Crist Orders State Investigation Into ‘Wafflegate’
Gov. Charlie Crist ordered a state investigation Tuesday into allegations that his administration’s highest-ranking transportation officials deliberately disguised e-mails about the rail bill passed in the recent special session to avoid public records requests.
Crist’s move came in response to a letter from Chief Financial Officer Alex Sink, a Democratic candidate to replace him next year, who called for the investigation a day after demanding that Transportation Secretary Stephanie Kopelousos and other DOT leaders resign for violating the state’s Sunshine laws.
“I agree with the letter that was just received from Chief Financial Officer Alex Sink,” Crist said in a terse statement. “Accordingly, I have directed Chief Inspector General Melinda Miguel to conduct an inquiry of the Department of Transportation.”
Miguel is expected to examine why Kopelousos was on the receiving end of E-mails that included such seemingly innocuous terms as “pancakes” and “French toast” in the subject fields but actually carried attachments bearing details of the disputed SunRail commuter rail project.
The controversy is being dubbed “Wafflegate” by groups opposed to the Central Florida rail plan, who have joined Sink in calling for Kopelousos to resign. The DOT chief and her deputies have said the E-mail subjects were not deceptive, but instead an innocent attempt by officials to alert each other to special session issues when they flowed into crowded inboxes.
Sink isn’t convinced.
“Since the Office of the Chief Inspector General is ‘responsible for promoting accountability, integrity and efficiency in the agencies under the jurisdiction of the governor,’…I’m calling upon you to initiate an investigation by your chief inspector general into the conduct of all DOT employees who engaged in this activity,” Sink wrote to Crist.
“If anyone deliberately attempted to subvert the state sunshine requirements, they should be held accountable,” she continued. “An independent investigation by your inspector general looking into DOT’s activity is the best way to ensure this accountability.”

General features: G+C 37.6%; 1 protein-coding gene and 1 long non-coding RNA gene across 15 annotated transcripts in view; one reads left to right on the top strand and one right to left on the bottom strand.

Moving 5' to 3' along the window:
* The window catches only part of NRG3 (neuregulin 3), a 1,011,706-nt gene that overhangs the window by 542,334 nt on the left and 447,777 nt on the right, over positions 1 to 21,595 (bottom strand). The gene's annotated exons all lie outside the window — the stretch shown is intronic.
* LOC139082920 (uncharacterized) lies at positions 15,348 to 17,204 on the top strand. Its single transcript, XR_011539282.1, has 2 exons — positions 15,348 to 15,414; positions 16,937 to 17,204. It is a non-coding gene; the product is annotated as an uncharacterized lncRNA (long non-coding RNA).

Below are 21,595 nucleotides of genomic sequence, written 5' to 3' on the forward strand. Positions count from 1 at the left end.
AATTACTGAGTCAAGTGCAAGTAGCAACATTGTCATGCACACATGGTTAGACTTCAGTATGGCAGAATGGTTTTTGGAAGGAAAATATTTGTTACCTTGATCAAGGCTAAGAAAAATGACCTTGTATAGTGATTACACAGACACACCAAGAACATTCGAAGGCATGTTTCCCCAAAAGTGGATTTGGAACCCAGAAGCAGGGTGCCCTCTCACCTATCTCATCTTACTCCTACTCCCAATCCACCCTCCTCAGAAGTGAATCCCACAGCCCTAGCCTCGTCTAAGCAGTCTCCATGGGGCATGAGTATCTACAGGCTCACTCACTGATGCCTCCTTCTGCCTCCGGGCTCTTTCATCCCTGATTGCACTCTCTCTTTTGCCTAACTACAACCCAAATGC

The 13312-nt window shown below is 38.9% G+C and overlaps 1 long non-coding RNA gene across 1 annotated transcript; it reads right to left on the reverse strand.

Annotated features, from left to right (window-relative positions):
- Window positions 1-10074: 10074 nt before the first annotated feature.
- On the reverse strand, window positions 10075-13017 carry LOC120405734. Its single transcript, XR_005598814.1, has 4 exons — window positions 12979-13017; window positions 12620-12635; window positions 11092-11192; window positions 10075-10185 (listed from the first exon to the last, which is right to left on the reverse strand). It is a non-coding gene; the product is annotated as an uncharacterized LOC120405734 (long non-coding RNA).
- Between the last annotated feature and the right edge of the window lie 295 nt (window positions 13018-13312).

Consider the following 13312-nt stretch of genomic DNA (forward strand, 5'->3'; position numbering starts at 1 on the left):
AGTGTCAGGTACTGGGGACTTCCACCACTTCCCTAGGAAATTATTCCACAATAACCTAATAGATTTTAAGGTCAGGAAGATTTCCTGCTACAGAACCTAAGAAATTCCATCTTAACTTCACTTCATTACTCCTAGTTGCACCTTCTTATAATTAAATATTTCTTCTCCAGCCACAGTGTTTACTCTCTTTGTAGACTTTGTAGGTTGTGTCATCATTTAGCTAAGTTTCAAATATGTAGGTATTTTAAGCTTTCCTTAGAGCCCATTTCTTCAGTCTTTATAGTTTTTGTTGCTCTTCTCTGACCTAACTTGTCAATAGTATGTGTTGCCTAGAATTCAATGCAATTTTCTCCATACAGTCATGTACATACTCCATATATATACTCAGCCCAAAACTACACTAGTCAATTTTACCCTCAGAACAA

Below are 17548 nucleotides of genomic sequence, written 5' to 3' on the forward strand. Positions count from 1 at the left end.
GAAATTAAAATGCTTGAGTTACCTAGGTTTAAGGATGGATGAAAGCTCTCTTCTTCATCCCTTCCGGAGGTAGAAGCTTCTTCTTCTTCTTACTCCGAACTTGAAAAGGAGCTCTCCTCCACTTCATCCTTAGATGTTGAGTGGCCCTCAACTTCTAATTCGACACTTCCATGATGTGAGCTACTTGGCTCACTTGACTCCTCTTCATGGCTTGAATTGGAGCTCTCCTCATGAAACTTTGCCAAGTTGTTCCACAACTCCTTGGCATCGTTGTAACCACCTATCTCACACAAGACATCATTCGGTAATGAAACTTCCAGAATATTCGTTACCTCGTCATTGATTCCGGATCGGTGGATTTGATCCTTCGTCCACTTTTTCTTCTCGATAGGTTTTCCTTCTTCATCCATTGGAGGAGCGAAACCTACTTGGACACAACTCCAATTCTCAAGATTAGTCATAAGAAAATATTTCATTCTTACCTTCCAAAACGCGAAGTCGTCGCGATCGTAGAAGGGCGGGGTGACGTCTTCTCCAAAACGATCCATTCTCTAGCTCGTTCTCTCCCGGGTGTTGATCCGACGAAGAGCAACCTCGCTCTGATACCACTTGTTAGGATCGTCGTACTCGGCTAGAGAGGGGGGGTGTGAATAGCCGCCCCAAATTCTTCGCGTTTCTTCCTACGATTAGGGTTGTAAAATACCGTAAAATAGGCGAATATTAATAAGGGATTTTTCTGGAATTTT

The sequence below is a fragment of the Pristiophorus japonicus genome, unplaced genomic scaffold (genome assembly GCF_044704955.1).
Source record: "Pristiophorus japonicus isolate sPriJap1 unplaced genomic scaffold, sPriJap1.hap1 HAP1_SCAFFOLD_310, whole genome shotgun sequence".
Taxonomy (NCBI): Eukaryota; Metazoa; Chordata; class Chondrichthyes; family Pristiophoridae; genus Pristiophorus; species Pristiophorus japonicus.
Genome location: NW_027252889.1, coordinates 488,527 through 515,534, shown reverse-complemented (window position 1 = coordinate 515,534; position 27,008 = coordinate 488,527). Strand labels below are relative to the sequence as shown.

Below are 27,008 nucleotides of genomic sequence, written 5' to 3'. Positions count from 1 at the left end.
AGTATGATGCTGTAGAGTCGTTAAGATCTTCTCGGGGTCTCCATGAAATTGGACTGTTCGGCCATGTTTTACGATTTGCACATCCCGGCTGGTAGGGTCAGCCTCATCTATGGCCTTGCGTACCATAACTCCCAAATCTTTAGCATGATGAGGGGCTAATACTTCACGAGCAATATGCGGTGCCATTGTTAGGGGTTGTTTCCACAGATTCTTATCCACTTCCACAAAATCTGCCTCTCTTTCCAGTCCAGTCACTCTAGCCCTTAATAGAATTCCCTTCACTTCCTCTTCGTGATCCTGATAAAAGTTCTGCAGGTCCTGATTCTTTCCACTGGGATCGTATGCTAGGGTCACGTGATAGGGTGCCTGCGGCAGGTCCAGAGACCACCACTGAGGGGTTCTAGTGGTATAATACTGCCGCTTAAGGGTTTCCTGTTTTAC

A senator widely credited with derailing previous versions of the train bill hailed Crist’s decision, saying the breakfast E-mails were symptomatic of deeper transparency problems at the DOT.
“Gov. Crist’s call for an investigation of the Florida Department of Transportation’s secret negotiations with CSX Railroad is most welcome,” Sen. Paula Dockery said in a statement provided to the News Service of Florida by her ffice. “For three years, the agency has been stonewalling citizens trying to examine this back-room deal.”
Dockery, R-Lakeland, repeated her earlier call for Crist to veto the rail legislation he vocally supported, though he has already announced plans to sign the bill Wednesday in at least Tampa and Orlando.
“Given the secretive code words used to hide its communications, the agency has violated the public trust,” Dockery said. “Until the investigation is completed, I would encourage the governor to delay signing – or better yet, veto – the legislation we’ve now learned was authored by CSX.”
Although the coded DOT E-mails were internal, Dockery has repeatedly called the rail package a “sweetheart deal” for the freight rail company, which is in line to share existing railroad tracks in the Orlando area for the SunRail commuter train scheduled to be built in 2012.
Another staunch critic of both the rail bill and the E-mails, the newly formed Florida Tea Party, called for Leon County State Attorney Willie Meggs to launch a separate investigation in the matter. In a letter to Meggs dated Dec. 14, Tea Party chairman Fred O’Neal called the E-mails “arrogant abuse of public power” that warranted a grand jury investigation.
"I would ask that you review this situation and consider empanelling a grand jury to investigate possible criminal activity in this situation or, at the least, the possibility of drafting a presentment that would serve as a guide for future activities of public officials with regard to their responsibilities under Florida’s Public Records law,” he wrote.
“As I am sure you would agree, the people have no rights if no one is willing to defend those rights,” he continued. “Therefore, if Article I, Section 24 of our State’s Constitution is to mean anything, public officials, like yourself, need to defend the rights granted thereunder."
However, Meggs told the News Service of Florida Tuesday that he has not yet seen O'Neal's letter and was not sure if the allegations merited calling a grand jury in a tight budget year.
“With all the wonderful funding we’re getting from the Legislature, we’re really kind of strapped,” Meggs said. “I’d have to access it and see if we might be able to handle it or if we would need to have someone else do it.”
Another group that was opposed to the rail deal, Ax the Tax, agreed Meggs should launch a grand jury investigation and echoed Dockery in applauding Crist’s naming Miguel to investigate the matter. But Ax the Tax Chairman Doug Guetzloe said Miguel’s investigation would “too little, too late” to fix the rail bill’s transparency problems.
“FDOT intentionally mislead and concealed these vital emails until after the session by bureaucratic slight of hand,” Guetzloe said in a statement. “A full forensic investigation of the contents of all emails should be conducted and released to the public prior to the signing of this legislation,"